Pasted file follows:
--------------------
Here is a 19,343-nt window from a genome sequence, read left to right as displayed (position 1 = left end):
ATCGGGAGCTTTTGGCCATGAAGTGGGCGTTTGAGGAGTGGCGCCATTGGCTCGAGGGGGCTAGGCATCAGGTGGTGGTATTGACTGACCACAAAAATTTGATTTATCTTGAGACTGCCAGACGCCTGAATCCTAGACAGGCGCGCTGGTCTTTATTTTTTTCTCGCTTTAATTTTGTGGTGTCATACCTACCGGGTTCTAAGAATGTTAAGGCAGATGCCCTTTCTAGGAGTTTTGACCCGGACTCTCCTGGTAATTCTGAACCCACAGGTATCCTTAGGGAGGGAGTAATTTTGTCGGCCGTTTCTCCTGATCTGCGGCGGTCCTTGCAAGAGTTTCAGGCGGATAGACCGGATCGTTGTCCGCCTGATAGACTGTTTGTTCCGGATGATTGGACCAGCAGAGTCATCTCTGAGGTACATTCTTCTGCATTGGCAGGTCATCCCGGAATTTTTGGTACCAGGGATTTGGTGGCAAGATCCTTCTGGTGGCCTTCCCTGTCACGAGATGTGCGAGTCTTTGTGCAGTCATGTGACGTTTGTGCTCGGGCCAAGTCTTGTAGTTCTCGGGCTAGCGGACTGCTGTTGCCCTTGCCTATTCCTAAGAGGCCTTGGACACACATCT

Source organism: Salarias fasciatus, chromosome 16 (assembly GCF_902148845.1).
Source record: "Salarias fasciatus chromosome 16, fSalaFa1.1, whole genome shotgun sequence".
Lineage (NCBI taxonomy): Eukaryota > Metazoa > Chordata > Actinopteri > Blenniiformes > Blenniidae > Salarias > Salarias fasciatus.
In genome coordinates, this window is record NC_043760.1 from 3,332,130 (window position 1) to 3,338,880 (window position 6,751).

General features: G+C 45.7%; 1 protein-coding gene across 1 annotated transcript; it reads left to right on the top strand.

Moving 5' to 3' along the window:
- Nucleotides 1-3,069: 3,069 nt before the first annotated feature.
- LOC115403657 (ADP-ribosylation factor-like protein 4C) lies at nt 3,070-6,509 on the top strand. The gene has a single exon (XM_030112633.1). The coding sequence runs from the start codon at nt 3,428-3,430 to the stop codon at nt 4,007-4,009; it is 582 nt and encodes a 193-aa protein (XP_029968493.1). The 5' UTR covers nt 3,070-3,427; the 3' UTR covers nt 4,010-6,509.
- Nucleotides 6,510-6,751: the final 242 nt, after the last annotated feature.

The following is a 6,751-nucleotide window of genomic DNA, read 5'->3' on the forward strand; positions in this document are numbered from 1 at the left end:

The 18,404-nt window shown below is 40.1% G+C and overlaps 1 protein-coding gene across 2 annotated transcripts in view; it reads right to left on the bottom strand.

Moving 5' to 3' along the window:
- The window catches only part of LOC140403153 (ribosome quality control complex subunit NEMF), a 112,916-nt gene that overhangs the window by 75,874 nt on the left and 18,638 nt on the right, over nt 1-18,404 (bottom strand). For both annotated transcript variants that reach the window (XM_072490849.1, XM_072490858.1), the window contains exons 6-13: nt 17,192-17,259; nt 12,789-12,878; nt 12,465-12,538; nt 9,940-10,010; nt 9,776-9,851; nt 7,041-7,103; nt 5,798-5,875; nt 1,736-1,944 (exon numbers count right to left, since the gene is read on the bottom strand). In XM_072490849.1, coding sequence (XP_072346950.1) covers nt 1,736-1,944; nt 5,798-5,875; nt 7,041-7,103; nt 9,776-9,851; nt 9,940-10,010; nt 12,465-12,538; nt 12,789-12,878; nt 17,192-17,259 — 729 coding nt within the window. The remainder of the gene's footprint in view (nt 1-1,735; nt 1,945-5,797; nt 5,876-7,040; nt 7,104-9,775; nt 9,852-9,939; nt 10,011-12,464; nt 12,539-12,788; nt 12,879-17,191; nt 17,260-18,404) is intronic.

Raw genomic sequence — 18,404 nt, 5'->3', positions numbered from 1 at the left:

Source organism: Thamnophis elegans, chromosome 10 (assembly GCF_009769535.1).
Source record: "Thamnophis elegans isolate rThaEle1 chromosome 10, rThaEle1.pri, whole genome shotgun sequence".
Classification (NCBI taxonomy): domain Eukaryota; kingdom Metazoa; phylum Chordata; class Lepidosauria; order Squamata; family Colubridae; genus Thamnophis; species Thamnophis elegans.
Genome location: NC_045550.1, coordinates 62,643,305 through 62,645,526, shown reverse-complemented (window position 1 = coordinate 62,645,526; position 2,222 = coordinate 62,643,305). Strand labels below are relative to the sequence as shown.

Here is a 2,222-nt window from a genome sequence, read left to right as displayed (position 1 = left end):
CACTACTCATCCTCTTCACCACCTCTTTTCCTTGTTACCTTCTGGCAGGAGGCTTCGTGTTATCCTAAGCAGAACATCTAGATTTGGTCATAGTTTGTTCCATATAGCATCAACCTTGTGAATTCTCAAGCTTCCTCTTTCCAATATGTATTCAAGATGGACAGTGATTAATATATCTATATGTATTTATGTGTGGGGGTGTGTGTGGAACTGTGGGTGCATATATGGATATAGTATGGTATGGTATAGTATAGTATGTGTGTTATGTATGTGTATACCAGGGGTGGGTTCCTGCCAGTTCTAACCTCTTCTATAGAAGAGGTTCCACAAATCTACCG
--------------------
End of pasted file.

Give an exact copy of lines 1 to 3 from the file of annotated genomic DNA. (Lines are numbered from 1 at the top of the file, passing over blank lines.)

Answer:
Here is a 19,343-nt window from a genome sequence, read left to right as displayed (position 1 = left end):
ATCGGGAGCTTTTGGCCATGAAGTGGGCGTTTGAGGAGTGGCGCCATTGGCTCGAGGGGGCTAGGCATCAGGTGGTGGTATTGACTGACCACAAAAATTTGATTTATCTTGAGACTGCCAGACGCCTGAATCCTAGACAGGCGCGCTGGTCTTTATTTTTTTCTCGCTTTAATTTTGTGGTGTCATACCTACCGGGTTCTAAGAATGTTAAGGCAGATGCCCTTTCTAGGAGTTTTGACCCGGACTCTCCTGGTAATTCTGAACCCACAGGTATCCTTAGGGAGGGAGTAATTTTGTCGGCCGTTTCTCCTGATCTGCGGCGGTCCTTGCAAGAGTTTCAGGCGGATAGACCGGATCGTTGTCCGCCTGATAGACTGTTTGTTCCGGATGATTGGACCAGCAGAGTCATCTCTGAGGTACATTCTTCTGCATTGGCAGGTCATCCCGGAATTTTTGGTACCAGGGATTTGGTGGCAAGATCCTTCTGGTGGCCTTCCCTGTCACGAGATGTGCGAGTCTTTGTGCAGTCATGTGACGTTTGTGCTCGGGCCAAGTCTTGTAGTTCTCGGGCTAGCGGACTGCTGTTGCCCTTGCCTATTCCTAAGAGGCCTTGGACACACATCT

Source organism: Salarias fasciatus, chromosome 16 (assembly GCF_902148845.1).